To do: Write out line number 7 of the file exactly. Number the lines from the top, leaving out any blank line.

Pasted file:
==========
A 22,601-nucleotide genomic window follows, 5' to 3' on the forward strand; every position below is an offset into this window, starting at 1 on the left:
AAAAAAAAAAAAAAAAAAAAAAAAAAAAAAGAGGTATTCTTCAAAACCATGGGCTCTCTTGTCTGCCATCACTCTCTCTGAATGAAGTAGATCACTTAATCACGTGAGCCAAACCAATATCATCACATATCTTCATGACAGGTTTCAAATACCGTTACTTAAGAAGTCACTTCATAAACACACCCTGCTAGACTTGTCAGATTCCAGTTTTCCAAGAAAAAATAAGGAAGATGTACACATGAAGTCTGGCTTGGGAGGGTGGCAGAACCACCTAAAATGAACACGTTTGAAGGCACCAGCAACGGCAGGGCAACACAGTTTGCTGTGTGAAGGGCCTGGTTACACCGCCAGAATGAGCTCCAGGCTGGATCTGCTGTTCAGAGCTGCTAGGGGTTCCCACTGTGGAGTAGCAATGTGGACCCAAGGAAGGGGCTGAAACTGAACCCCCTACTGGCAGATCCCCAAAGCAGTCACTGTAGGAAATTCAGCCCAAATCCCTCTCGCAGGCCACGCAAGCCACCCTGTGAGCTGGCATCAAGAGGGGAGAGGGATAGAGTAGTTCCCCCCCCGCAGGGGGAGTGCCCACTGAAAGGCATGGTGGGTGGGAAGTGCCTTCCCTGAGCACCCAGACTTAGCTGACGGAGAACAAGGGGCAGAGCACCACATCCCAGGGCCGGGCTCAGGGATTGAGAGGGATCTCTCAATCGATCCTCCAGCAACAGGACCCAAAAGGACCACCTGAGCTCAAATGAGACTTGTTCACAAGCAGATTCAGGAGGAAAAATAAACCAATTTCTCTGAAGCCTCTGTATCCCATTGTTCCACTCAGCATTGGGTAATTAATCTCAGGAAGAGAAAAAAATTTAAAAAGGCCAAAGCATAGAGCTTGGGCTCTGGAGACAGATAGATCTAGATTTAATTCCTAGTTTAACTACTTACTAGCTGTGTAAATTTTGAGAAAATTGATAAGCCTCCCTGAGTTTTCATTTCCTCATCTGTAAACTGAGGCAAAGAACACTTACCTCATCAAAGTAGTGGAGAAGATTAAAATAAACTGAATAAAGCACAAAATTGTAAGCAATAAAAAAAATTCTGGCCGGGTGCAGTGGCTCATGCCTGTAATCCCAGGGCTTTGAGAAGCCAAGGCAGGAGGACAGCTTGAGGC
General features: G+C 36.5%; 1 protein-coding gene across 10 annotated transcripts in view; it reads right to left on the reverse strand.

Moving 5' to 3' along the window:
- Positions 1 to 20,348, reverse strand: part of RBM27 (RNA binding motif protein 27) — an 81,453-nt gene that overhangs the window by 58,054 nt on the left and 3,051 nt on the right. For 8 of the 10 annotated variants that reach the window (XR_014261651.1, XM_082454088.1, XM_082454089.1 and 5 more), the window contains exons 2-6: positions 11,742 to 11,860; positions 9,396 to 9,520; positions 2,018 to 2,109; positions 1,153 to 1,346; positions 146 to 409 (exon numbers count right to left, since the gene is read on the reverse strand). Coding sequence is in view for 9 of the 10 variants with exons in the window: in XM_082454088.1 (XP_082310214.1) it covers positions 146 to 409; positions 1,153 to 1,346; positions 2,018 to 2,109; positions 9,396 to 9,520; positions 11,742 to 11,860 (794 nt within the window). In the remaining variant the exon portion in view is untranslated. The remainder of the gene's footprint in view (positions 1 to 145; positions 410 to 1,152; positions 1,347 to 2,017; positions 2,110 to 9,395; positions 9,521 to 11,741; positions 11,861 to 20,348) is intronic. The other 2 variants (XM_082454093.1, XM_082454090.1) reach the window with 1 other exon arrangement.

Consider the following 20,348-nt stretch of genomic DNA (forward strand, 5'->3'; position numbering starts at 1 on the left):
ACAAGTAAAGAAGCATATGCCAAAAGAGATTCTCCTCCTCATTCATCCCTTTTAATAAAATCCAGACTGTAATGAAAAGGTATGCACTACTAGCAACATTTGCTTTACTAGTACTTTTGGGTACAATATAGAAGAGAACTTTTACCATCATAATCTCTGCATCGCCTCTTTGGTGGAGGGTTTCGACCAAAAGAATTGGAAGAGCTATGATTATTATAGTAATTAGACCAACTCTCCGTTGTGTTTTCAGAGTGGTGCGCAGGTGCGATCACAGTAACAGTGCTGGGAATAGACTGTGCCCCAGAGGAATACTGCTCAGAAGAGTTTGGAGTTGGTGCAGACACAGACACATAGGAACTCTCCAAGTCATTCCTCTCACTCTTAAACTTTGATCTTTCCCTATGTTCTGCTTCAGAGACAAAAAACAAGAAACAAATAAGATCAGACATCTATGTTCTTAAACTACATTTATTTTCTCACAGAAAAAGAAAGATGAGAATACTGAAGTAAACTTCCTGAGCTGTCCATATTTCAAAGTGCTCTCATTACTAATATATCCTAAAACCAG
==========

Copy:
ACAAGTAAAGAAGCATATGCCAAAAGAGATTCTCCTCCTCATTCATCCCTTTTAATAAAATCCAGACTGTAATGAAAAGGTATGCACTACTAGCAACATTTGCTTTACTAGTACTTTTGGGTACAATATAGAAGAGAACTTTTACCATCATAATCTCTGCATCGCCTCTTTGGTGGAGGGTTTCGACCAAAAGAATTGGAAGAGCTATGATTATTATAGTAATTAGACCAACTCTCCGTTGTGTTTTCAGAGTGGTGCGCAGGTGCGATCACAGTAACAGTGCTGGGAATAGACTGTGCCCCAGAGGAATACTGCTCAGAAGAGTTTGGAGTTGGTGCAGACACAGACACATAGGAACTCTCCAAGTCATTCCTCTCACTCTTAAACTTTGATCTTTCCCTATGTTCTGCTTCAGAGACAAAAAACAAGAAACAAATAAGATCAGACATCTATGTTCTTAAACTACATTTATTTTCTCACAGAAAAAGAAAGATGAGAATACTGAAGTAAACTTCCTGAGCTGTCCATATTTCAAAGTGCTCTCATTACTAATATATCCTAAAACCAG